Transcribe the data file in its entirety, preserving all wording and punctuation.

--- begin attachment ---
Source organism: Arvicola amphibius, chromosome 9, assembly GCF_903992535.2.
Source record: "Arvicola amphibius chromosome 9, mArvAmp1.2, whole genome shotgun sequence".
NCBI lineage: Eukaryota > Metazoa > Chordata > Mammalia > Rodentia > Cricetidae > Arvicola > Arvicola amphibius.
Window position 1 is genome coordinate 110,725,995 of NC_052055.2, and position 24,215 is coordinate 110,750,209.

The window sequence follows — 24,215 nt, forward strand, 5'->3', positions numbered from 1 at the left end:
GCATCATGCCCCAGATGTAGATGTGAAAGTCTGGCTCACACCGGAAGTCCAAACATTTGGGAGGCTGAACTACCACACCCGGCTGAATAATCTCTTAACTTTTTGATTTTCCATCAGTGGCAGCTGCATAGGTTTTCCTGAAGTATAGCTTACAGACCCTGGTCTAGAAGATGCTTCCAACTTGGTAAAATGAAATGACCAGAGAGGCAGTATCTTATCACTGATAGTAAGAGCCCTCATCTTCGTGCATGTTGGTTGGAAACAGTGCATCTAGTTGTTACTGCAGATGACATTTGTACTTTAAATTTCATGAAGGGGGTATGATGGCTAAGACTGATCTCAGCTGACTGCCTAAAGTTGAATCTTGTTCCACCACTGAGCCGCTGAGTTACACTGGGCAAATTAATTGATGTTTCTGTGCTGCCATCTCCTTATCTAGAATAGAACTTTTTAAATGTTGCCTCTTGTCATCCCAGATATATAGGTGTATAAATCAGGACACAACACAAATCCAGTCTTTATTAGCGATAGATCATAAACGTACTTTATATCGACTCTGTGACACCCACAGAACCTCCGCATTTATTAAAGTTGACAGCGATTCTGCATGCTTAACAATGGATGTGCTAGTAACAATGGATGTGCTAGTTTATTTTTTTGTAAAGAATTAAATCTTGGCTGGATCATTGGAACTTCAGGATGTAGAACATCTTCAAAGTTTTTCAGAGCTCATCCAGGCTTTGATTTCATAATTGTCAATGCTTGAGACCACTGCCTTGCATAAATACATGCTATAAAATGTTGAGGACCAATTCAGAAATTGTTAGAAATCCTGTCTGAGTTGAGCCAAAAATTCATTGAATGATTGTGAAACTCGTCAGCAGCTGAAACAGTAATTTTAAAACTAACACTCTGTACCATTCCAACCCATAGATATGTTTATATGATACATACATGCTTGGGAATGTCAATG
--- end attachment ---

Source organism: Arvicola amphibius, chromosome 9, assembly GCF_903992535.2.
Source record: "Arvicola amphibius chromosome 9, mArvAmp1.2, whole genome shotgun sequence".
NCBI lineage: Eukaryota > Metazoa > Chordata > Mammalia > Rodentia > Cricetidae > Arvicola > Arvicola amphibius.
Window position 1 is genome coordinate 110,725,995 of NC_052055.2, and position 24,215 is coordinate 110,750,209.

The window sequence follows — 24,215 nt, forward strand, 5'->3', positions numbered from 1 at the left end:
GCATCATGCCCCAGATGTAGATGTGAAAGTCTGGCTCACACCGGAAGTCCAAACATTTGGGAGGCTGAACTACCACACCCGGCTGAATAATCTCTTAACTTTTTGATTTTCCATCAGTGGCAGCTGCATAGGTTTTCCTGAAGTATAGCTTACAGACCCTGGTCTAGAAGATGCTTCCAACTTGGTAAAATGAAATGACCAGAGAGGCAGTATCTTATCACTGATAGTAAGAGCCCTCATCTTCGTGCATGTTGGTTGGAAACAGTGCATCTAGTTGTTACTGCAGATGACATTTGTACTTTAAATTTCATGAAGGGGGTATGATGGCTAAGACTGATCTCAGCTGACTGCCTAAAGTTGAATCTTGTTCCACCACTGAGCCGCTGAGTTACACTGGGCAAATTAATTGATGTTTCTGTGCTGCCATCTCCTTATCTAGAATAGAACTTTTTAAATGTTGCCTCTTGTCATCCCAGATATATAGGTGTATAAATCAGGACACAACACAAATCCAGTCTTTATTAGCGATAGATCATAAACGTACTTTATATCGACTCTGTGACACCCACAGAACCTCCGCATTTATTAAAGTTGACAGCGATTCTGCATGCTTAACAATGGATGTGCTAGTAACAATGGATGTGCTAGTTTATTTTTTTGTAAAGAATTAAATCTTGGCTGGATCATTGGAACTTCAGGATGTAGAACATCTTCAAAGTTTTTCAGAGCTCATCCAGGCTTTGATTTCATAATTGTCAATGCTTGAGACCACTGCCTTGCATAAATACATGCTATAAAATGTTGAGGACCAATTCAGAAATTGTTAGAAATCCTGTCTGAGTTGAGCCAAAAATTCATTGAATGATTGTGAAACTCGTCAGCAGCTGAAACAGTAATTTTAAAACTAACACTCTGTACCATTCCAACCCATAGATATGTTTATATGATACATACATGCTTGGGAATGTCAATG